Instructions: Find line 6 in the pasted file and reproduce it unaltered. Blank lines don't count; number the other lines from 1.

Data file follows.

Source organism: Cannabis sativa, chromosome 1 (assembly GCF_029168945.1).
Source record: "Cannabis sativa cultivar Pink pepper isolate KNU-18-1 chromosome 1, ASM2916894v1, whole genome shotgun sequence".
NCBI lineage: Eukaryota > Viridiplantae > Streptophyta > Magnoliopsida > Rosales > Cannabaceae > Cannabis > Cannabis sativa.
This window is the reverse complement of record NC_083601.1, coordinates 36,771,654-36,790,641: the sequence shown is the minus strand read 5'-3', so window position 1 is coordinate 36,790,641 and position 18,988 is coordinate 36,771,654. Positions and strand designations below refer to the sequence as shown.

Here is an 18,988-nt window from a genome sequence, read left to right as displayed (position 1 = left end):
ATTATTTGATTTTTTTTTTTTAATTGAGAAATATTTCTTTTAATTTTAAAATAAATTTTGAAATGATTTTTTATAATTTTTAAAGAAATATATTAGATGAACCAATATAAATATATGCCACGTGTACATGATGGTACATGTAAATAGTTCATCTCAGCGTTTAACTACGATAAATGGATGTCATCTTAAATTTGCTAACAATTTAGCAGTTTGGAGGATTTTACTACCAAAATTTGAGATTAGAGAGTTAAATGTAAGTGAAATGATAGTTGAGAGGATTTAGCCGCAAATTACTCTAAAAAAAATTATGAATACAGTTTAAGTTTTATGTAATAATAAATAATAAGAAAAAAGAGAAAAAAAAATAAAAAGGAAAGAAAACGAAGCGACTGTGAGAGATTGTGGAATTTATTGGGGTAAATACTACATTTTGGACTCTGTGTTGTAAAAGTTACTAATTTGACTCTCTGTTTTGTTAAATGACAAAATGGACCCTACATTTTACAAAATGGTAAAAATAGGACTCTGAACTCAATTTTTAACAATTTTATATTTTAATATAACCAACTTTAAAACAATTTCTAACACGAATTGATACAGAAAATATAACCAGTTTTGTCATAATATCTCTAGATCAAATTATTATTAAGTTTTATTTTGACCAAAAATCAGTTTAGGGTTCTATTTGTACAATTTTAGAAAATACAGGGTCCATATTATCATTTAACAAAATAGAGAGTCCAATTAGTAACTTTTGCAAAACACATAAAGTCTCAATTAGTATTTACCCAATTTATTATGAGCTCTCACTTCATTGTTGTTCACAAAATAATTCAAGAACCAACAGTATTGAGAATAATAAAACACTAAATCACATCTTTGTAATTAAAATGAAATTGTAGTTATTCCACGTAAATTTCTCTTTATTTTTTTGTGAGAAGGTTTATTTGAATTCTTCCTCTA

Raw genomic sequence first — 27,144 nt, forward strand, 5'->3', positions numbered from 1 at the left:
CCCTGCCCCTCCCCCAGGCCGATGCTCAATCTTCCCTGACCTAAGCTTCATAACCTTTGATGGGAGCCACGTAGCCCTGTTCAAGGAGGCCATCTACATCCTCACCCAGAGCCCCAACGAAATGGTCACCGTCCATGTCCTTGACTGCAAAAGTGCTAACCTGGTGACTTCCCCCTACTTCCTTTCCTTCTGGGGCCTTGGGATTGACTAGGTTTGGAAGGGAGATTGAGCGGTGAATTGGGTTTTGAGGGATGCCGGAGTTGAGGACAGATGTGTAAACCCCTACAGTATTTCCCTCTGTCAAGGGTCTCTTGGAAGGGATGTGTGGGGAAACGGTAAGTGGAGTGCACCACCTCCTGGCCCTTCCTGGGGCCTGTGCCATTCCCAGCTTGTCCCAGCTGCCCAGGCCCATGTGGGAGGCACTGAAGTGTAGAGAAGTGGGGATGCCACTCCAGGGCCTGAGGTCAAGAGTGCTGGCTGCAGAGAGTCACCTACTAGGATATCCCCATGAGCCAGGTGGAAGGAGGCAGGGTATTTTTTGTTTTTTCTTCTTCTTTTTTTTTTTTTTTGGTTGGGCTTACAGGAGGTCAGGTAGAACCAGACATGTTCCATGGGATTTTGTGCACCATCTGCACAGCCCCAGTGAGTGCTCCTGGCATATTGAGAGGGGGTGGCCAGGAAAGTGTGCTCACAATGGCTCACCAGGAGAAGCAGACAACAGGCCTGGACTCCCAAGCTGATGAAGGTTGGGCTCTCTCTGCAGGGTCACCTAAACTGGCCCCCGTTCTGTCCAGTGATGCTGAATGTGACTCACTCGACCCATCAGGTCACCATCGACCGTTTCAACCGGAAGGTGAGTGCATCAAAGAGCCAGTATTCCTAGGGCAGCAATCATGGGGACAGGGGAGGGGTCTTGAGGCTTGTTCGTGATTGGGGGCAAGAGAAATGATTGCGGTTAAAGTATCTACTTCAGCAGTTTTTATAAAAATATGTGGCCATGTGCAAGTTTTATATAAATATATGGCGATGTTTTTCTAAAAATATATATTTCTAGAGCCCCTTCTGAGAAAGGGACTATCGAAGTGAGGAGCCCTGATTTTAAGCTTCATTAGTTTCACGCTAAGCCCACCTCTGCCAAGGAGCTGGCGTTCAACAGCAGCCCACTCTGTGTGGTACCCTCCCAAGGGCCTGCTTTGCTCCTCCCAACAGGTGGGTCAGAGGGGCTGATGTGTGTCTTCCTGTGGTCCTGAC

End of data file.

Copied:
ATTATTTGATTTTTTTTTTTTAATTGAGAAATATTTCTTTTAATTTTAAAATAAATTTTGAAATGATTTTTTATAATTTTTAAAGAAATATATTAGATGAACCAATATAAATATATGCCACGTGTACATGATGGTACATGTAAATAGTTCATCTCAGCGTTTAACTACGATAAATGGATGTCATCTTAAATTTGCTAACAATTTAGCAGTTTGGAGGATTTTACTACCAAAATTTGAGATTAGAGAGTTAAATGTAAGTGAAATGATAGTTGAGAGGATTTAGCCGCAAATTACTCTAAAAAAAATTATGAATACAGTTTAAGTTTTATGTAATAATAAATAATAAGAAAAAAGAGAAAAAAAAATAAAAAGGAAAGAAAACGAAGCGACTGTGAGAGATTGTGGAATTTATTGGGGTAAATACTACATTTTGGACTCTGTGTTGTAAAAGTTACTAATTTGACTCTCTGTTTTGTTAAATGACAAAATGGACCCTACATTTTACAAAATGGTAAAAATAGGACTCTGAACTCAATTTTTAACAATTTTATATTTTAATATAACCAACTTTAAAACAATTTCTAACACGAATTGATACAGAAAATATAACCAGTTTTGTCATAATATCTCTAGATCAAATTATTATTAAGTTTTATTTTGACCAAAAATCAGTTTAGGGTTCTATTTGTACAATTTTAGAAAATACAGGGTCCATATTATCATTTAACAAAATAGAGAGTCCAATTAGTAACTTTTGCAAAACACATAAAGTCTCAATTAGTATTTACCCAATTTATTATGAGCTCTCACTTCATTGTTGTTCACAAAATAATTCAAGAACCAACAGTATTGAGAATAATAAAACACTAAATCACATCTTTGTAATTAAAATGAAATTGTAGTTATTCCACGTAAATTTCTCTTTATTTTTTTGTGAGAAGGTTTATTTGAATTCTTCCTCTA